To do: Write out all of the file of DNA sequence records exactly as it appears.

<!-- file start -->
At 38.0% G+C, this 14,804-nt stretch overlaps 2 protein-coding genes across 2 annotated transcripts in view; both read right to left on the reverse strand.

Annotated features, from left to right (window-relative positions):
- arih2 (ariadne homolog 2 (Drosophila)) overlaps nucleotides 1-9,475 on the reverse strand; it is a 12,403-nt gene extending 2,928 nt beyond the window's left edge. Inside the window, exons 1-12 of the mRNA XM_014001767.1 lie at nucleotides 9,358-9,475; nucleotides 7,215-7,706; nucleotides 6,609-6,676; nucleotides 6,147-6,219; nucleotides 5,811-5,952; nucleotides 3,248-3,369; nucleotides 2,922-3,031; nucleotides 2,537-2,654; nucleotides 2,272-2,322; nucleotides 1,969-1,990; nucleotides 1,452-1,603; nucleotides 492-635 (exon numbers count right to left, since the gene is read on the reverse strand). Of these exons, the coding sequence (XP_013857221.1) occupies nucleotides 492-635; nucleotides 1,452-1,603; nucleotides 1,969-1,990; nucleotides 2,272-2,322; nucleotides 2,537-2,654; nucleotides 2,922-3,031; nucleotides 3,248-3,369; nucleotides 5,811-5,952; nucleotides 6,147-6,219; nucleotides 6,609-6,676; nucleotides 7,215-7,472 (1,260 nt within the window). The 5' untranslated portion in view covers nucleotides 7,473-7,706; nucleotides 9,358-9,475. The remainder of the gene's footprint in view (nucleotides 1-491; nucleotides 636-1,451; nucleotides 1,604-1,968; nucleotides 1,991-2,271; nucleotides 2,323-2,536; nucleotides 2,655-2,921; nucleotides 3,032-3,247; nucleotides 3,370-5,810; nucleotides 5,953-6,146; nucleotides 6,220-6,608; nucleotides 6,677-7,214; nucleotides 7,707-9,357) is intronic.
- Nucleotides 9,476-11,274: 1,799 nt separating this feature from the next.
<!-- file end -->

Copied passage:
At 38.0% G+C, this 14,804-nt stretch overlaps 2 protein-coding genes across 2 annotated transcripts in view; both read right to left on the reverse strand.

Annotated features, from left to right (window-relative positions):
- arih2 (ariadne homolog 2 (Drosophila)) overlaps nucleotides 1-9,475 on the reverse strand; it is a 12,403-nt gene extending 2,928 nt beyond the window's left edge. Inside the window, exons 1-12 of the mRNA XM_014001767.1 lie at nucleotides 9,358-9,475; nucleotides 7,215-7,706; nucleotides 6,609-6,676; nucleotides 6,147-6,219; nucleotides 5,811-5,952; nucleotides 3,248-3,369; nucleotides 2,922-3,031; nucleotides 2,537-2,654; nucleotides 2,272-2,322; nucleotides 1,969-1,990; nucleotides 1,452-1,603; nucleotides 492-635 (exon numbers count right to left, since the gene is read on the reverse strand). Of these exons, the coding sequence (XP_013857221.1) occupies nucleotides 492-635; nucleotides 1,452-1,603; nucleotides 1,969-1,990; nucleotides 2,272-2,322; nucleotides 2,537-2,654; nucleotides 2,922-3,031; nucleotides 3,248-3,369; nucleotides 5,811-5,952; nucleotides 6,147-6,219; nucleotides 6,609-6,676; nucleotides 7,215-7,472 (1,260 nt within the window). The 5' untranslated portion in view covers nucleotides 7,473-7,706; nucleotides 9,358-9,475. The remainder of the gene's footprint in view (nucleotides 1-491; nucleotides 636-1,451; nucleotides 1,604-1,968; nucleotides 1,991-2,271; nucleotides 2,323-2,536; nucleotides 2,655-2,921; nucleotides 3,032-3,247; nucleotides 3,370-5,810; nucleotides 5,953-6,146; nucleotides 6,220-6,608; nucleotides 6,677-7,214; nucleotides 7,707-9,357) is intronic.
- Nucleotides 9,476-11,274: 1,799 nt separating this feature from the next.